But

ence he seemed unaccountably to God designed to bring him to the distrust bis feelings, and relapsed knowledge of the truth. In conse- into a colder state ; he sought the quence of the preaching of Mr. company of former associates, of Nn and the intreaties of pious former books and employments; friends, he became thoughtful, and was averse to religious society alarmed, and thoroughly impressed and conversation. In short his se

now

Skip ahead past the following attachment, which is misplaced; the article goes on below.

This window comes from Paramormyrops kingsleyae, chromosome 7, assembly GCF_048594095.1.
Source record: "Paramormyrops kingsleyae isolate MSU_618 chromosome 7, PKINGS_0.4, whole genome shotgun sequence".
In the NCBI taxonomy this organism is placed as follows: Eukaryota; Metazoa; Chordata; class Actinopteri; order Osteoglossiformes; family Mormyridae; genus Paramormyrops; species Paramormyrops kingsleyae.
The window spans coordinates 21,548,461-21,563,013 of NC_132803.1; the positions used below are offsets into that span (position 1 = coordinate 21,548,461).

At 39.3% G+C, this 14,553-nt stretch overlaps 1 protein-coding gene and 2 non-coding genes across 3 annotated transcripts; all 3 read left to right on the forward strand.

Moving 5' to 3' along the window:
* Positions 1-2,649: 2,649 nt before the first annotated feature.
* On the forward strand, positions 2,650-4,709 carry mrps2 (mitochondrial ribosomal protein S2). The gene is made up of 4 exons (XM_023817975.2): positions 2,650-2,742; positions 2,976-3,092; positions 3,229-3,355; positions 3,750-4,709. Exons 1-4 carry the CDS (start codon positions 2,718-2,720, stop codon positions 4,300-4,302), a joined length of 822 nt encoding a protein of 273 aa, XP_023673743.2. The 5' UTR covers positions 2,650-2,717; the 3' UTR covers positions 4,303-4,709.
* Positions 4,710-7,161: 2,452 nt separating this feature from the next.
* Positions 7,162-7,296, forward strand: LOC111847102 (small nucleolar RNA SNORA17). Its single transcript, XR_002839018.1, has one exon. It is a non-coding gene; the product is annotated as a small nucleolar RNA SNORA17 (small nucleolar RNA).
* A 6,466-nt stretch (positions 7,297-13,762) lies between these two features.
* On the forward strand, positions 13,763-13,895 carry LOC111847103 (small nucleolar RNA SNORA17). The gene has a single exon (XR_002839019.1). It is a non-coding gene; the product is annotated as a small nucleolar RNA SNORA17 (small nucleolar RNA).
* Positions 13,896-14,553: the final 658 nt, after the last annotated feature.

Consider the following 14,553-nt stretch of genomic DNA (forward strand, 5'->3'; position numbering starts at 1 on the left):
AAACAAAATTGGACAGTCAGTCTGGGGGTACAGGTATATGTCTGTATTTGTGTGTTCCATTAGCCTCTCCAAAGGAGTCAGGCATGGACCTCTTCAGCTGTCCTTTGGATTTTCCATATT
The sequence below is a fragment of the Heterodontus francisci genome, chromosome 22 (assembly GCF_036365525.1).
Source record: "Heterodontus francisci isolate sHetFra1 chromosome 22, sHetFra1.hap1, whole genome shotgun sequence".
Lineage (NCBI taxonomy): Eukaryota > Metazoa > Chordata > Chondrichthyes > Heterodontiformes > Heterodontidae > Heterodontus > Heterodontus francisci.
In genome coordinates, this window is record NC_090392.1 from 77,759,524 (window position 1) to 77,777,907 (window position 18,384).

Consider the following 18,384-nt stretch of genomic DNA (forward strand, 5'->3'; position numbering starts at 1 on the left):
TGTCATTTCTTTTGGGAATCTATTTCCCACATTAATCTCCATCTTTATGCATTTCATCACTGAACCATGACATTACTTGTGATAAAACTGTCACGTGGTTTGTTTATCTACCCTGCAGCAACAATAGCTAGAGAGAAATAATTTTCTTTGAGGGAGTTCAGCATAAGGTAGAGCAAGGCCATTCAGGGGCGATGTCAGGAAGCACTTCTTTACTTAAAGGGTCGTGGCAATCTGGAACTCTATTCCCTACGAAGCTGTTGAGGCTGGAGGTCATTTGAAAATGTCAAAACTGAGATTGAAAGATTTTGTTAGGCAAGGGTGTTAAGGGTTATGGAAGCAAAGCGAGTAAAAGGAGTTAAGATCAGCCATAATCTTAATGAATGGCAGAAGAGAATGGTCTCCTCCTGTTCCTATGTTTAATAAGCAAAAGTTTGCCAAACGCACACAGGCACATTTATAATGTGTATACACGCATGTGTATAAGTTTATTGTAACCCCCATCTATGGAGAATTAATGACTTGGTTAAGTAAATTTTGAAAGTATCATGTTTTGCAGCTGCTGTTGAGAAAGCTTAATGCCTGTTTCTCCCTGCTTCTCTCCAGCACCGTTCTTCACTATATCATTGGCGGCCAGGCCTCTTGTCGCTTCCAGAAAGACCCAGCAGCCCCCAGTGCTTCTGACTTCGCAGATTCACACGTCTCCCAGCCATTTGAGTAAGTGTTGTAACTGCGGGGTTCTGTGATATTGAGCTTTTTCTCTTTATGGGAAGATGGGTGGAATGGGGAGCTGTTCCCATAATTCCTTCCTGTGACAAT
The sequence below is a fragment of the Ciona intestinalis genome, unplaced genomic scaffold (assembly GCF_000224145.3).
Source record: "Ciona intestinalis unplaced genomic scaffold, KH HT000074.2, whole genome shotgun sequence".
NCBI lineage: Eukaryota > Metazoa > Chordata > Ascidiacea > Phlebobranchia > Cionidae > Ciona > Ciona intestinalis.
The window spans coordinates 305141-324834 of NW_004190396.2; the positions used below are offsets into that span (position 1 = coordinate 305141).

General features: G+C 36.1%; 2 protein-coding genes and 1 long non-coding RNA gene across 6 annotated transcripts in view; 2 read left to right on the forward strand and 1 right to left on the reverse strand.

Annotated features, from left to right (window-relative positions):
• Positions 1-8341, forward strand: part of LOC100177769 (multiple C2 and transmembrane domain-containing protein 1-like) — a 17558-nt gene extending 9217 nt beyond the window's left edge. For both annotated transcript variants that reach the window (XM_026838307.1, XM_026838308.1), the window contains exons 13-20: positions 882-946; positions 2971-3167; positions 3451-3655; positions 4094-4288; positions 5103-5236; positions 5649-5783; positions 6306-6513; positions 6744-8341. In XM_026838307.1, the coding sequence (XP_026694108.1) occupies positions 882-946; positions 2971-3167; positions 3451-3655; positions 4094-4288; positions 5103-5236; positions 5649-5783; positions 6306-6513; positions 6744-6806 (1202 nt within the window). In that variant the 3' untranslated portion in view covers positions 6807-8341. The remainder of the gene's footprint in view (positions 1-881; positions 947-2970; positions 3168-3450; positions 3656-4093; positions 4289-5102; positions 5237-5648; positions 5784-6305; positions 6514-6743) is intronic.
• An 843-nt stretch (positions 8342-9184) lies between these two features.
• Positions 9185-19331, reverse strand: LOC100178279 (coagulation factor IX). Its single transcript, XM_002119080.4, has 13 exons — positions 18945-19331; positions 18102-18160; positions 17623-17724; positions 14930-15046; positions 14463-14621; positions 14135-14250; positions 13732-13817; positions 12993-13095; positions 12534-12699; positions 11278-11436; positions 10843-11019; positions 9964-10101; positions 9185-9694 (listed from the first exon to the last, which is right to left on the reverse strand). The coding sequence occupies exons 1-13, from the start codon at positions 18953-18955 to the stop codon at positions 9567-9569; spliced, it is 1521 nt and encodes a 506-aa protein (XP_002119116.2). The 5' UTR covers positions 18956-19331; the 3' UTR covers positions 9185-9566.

rious friends, who bad watched immediately to the Theological Sewith so much anxiety the progressminary at Andover. Here he purof his impressions, and rejoiced, sued his studies in the same desulthough prematurely, in his conver- tory manner as in college, and with sion, were well nigh giving up the same result; that is, he amastheir hope that he was a new man, sed knowledge of all sorts with raand well nigh fearing that he was pidity, and in a way nobody knew perunanently joined to his idols. In how. Still he fell far short of what this state he remained for months, application added to genius would wearing at times a thoughtful as- have enabled him to accomplish. pect, evidently halting between two It should be said, however, in jusopinions, yet inclining more to seek tice to his character, that ill health the world than religion. In the now began to press upon him, so as winter of his Senior year, the revi- very much to frustrate the efforts val receiving a new impulse, he he was heartily disposed to make. again became interested in the This was seen and regretted most concerns of his soul,-principally in his efforts at writing. To this as he said, from overhearing the exercise he had always felt a great prayers of his classmates in their reluctance, which seemed to inrooms, who as he supposed were crease as he advanced in life. It praying for him, having given over originated doubtless in the disposiOther efforts for his conversion. tion both of his body and mind to At the same time, hearing of a re- constant action. The process of vival in his native place, he went writing was too wearisome for the home to witness it; and being in elasticity of his body, and too slow a fit state to be impressed by such and tedious for the ardour of his a remarkable display of God's pow- mind. This prevented early pracer as that revival exhibited, his tice, which alone can give facility mind was more thoroughly wrought in writing; and when in the last upon than ever. He returned over stages of education much writing whelmed with emotion and wonder, was required in a short time, he himself the subject of mighty grace, found his taste had so far outrun his —then if not before radically trans- facility of execution, that he looked formed,—and resolved to live a pic on every production of his pen with ous man, a resolution which in. more than ordinary disgust. This, creased in steadfastness till his dy- with ill health, may be assigned as ing day. That circle of classmates the reason why he seldom produced whom after his retnrn he address- a written composition of any sort, ed, or rather attempted to address, and why after his death there were for his emotion was so great as al- found only two finished papers-most to preclude utterance, will a sermon, and an address before the remember the noble testimony he Society of Inquiry. An answer is bore to religion. If this sketch also furnished to those, who, being should meet their eye, let them be acquainted with his uncommon assured that that religion lost none powers of conversation, inquire why of its importance in his view on he did not write more. It was in trial ; but, magnified with every conversation and discussion that he succeeding event of life, sustained was most distinguished. He would him through many wearisome days invariably attract the attention of and nights, and dirested death of the whole circle, and as invariably all bis terrors. May these facts confer high gratification. We have speak as he did then.